As France’s Constitutional Council prepares to issue new regulations to support the deployment of new nuclear reactors this summer, nearly 800 scientists gathered around the forum to call for an end to the new nuclear program.
The French government is currently defining its roadmap for reviving nuclear power. However, some members of the scientific community oppose its plans to speed up the development of new plants and make it easier to maintain existing plants.
A recently launched forum of about 800 scientists is now demanding the end of France’s new nuclear program. The state plan includes the construction of six new nuclear reactors at a total cost of around 60 billion euros ($65.35 billion).
“This would for a long time remove the means needed to meet the common challenges of the climate crisis, the collapse of life, widespread pollution and the depletion of natural resources,” the opposition researchers said.
The signatories have also drawn attention to problematic nuclear waste management and the monopoly of nuclear power in energy development policy.
“Nowadays, any criticism of nuclear technology, subject to dual industrial and military secrecy, has become very difficult in the laboratories and facilities associated with it,” they said.
Scientists also warned against the notion that nuclear power is a sustainable energy source in a climate emergency.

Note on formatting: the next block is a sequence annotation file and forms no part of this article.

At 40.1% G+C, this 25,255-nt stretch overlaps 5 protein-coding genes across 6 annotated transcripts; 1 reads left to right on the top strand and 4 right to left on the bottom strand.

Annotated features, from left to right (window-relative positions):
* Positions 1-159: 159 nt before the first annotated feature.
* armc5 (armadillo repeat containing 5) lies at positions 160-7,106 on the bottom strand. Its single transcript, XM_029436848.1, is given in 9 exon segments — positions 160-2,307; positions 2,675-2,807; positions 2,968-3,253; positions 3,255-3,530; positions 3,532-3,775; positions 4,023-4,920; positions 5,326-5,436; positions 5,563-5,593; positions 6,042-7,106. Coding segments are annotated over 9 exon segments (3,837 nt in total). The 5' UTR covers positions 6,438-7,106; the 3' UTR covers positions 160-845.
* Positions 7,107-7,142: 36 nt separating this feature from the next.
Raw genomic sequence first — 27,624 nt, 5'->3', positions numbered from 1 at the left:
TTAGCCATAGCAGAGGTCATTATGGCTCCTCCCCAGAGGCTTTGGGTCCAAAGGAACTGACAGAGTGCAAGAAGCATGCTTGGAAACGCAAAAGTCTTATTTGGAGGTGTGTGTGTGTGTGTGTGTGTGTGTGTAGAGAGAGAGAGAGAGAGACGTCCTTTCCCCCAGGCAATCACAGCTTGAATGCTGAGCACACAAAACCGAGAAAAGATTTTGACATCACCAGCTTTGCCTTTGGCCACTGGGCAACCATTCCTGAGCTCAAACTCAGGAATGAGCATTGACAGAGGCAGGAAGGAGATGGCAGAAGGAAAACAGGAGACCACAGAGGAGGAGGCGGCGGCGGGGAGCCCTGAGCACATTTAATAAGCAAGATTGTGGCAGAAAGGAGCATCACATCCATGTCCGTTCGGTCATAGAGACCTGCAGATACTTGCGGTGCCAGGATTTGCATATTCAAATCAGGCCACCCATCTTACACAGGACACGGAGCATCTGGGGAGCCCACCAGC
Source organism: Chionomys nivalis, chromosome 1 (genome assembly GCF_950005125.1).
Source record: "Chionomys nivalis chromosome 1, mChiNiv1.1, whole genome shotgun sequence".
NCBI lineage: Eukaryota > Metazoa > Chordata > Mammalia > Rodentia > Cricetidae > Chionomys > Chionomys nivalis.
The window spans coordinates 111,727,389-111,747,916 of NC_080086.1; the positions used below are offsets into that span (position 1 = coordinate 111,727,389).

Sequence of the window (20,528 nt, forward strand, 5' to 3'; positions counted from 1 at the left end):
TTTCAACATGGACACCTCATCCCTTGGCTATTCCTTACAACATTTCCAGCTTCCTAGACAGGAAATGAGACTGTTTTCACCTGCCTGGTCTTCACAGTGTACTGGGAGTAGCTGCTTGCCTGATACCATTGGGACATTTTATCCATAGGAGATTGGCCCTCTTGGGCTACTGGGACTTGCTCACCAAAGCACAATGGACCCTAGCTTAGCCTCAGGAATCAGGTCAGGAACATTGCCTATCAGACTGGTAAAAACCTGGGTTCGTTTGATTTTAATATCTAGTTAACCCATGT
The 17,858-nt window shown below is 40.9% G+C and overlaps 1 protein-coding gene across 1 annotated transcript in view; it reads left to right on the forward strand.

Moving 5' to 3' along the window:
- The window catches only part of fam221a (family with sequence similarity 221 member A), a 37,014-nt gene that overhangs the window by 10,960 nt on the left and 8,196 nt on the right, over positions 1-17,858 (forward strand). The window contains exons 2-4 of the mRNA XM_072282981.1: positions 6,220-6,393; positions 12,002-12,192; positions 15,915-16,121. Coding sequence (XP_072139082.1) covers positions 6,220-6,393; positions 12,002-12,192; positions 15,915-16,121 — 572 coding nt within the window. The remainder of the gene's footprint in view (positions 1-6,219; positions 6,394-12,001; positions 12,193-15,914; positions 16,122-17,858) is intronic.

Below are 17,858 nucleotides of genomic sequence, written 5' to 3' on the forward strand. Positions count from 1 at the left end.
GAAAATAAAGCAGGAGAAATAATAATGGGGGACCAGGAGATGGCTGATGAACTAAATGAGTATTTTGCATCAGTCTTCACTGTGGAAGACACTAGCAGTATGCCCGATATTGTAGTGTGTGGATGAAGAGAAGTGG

“The scarcity of fresh water and the reduction of river flows associated with the soon-to-be chronic drought in France, as well as the risks of coastal inundation due to rising oceans and sea levels. The increase in events due to extreme weather conditions will make the operation of nuclear facilities very problematic,” they said, noting that nuclear power plant cooling is France’s third largest source of water consumption.
According to information from the Ministry of Ecological Transition, nuclear energy currently needs about 12% of water resources, after agriculture and drinking water consumption.
“Betting on new reactors, the first of which would be operational in 2037 at best, has no way of reducing our greenhouse gas emissions today and drastically, as the climate emergency demands,” the researchers said.
On June 21, the Constitutional Council confirmed the law to revive nuclear power. However, the institution found critical aspects in 10 of the 30 sections of the law. In particular, it rejected changes to the energy code, which were intended to take low-carbon hydrogen into account in the goals of the national energy policy and in the multi-year energy program.
However, the Council agreed that the proposed nuclear power development is justified by its contribution to reducing greenhouse gas emissions and that it is very important for environmental protection and France’s energy independence.
“In this regard, the Constitutional Council reminds that it is not its task to determine whether the goals set by the legislature could have been achieved by other means, because the methods approved in the law are not in accordance with scientific and technical knowledge. , obviously unsuitable for these purposes,” they said.